The objective of this study is to explore the effects of catechin-treated face masks on influenza prevention. We conducted a randomized controlled study in Japan. Participants included workers in a nursing home, a rehabilitation facility, and a hospital. Participants were randomly allocated into the catechin-treated (epigallocatechin gallate-treated) or non-treated face mask groups for 60 days from January to March, 2016. Incidence of laboratory-confirmed influenza infection was measured and compared between groups using Fisher's exact test. Multivariate analysis was performed to calculate adjusted odds ratios (OR) and associated 95% confidence intervals (CI). After the recruitment of participants, 234 participants were eligible for the study (catechin group, n=118; control group, n=116). Six participants in the full analysis set contracted influenza (catechin: 3.39%; 95% CI: 0.95-5.50%; control: 1.72%; 95% CI: 0.21-6.09%), and the incidence between the groups did not differ significantly (P=0.68). Multivariate analysis showed a similar trend (adjusted OR: 2.35; 95% CI: 0.40-13.72; P=0.34). Our results suggest that the use of catechin-treated face masks does not reduce influenza incidence compared with standard masks. Several limitations to the study, such as infection rates and the selected population may be responsible. Future studies will need to resolve these limitations to accurately evaluate these effects.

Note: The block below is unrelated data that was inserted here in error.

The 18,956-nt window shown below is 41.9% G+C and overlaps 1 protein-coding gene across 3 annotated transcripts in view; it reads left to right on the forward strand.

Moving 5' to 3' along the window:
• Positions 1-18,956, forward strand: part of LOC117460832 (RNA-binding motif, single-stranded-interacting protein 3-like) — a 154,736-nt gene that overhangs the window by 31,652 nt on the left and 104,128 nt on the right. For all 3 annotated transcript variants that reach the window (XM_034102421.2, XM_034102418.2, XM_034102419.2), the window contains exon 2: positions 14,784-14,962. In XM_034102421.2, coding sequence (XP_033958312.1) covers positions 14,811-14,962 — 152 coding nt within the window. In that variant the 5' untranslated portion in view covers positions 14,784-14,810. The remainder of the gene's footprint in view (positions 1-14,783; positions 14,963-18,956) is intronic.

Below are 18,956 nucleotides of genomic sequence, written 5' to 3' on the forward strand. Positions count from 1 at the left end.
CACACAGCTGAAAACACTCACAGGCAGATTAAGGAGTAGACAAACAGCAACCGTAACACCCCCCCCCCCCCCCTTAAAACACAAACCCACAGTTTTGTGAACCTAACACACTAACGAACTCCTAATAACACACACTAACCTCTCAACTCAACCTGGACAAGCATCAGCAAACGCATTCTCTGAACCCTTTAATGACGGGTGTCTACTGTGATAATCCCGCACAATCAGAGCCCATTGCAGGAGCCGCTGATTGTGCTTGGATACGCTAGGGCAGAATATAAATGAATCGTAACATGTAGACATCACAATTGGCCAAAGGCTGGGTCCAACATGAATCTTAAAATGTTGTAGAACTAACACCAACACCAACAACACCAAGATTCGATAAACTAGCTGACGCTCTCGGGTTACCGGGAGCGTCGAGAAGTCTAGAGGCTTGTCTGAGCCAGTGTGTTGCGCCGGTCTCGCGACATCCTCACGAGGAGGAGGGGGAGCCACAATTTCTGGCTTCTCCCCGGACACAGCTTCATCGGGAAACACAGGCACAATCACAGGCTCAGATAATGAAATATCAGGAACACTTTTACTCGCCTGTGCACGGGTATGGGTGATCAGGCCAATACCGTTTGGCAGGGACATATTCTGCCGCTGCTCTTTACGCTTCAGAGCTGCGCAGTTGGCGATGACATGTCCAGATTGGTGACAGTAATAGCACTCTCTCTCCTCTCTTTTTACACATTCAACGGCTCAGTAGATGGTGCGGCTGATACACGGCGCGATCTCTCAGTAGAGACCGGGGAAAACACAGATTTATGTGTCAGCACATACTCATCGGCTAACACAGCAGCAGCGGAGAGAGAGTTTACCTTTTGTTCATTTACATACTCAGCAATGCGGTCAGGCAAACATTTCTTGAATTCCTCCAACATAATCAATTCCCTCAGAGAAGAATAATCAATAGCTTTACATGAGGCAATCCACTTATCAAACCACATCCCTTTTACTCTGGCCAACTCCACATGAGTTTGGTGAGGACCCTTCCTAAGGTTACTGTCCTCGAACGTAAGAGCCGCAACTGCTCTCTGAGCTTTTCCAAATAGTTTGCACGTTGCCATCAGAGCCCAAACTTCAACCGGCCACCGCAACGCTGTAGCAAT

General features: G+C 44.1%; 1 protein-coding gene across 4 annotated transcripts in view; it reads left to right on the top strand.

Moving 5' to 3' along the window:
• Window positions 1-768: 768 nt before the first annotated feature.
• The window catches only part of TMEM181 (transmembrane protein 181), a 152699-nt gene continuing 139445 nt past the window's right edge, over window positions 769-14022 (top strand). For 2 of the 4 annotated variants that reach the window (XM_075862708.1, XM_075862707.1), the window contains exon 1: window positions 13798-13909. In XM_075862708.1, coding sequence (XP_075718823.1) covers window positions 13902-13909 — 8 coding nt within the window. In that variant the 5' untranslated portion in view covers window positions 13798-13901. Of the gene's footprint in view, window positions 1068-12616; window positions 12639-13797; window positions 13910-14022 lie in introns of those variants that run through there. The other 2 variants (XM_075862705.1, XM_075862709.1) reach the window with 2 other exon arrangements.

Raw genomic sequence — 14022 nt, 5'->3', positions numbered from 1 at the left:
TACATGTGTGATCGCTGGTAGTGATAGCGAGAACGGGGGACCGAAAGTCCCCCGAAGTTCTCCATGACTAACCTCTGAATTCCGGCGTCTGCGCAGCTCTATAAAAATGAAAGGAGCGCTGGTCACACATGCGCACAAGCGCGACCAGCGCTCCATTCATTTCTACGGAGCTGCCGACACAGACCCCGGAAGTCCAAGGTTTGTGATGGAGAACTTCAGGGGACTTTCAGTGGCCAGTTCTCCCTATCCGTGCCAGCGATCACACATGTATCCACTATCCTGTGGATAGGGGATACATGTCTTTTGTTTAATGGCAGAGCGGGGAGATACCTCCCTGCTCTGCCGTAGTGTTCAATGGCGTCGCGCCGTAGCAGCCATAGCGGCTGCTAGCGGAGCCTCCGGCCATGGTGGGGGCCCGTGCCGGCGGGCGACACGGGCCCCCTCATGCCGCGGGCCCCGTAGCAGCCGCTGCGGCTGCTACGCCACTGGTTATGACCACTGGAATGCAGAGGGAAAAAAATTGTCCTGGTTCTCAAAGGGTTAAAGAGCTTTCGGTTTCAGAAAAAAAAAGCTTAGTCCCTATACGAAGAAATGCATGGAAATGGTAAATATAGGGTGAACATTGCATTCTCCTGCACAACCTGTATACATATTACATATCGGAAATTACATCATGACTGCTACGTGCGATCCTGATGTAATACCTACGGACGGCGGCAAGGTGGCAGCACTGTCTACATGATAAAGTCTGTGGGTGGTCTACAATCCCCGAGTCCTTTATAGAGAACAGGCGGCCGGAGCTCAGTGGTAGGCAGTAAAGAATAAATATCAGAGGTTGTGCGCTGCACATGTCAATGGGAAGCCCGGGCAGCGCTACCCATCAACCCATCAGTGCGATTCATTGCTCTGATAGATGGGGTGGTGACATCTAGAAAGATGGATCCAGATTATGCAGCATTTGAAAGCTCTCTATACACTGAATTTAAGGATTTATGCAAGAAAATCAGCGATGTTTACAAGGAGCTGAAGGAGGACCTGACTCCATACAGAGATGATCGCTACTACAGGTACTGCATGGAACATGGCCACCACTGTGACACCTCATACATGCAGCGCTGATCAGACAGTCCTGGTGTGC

2016 The Japanese Society of Clinical Pharmacology and Therapeutics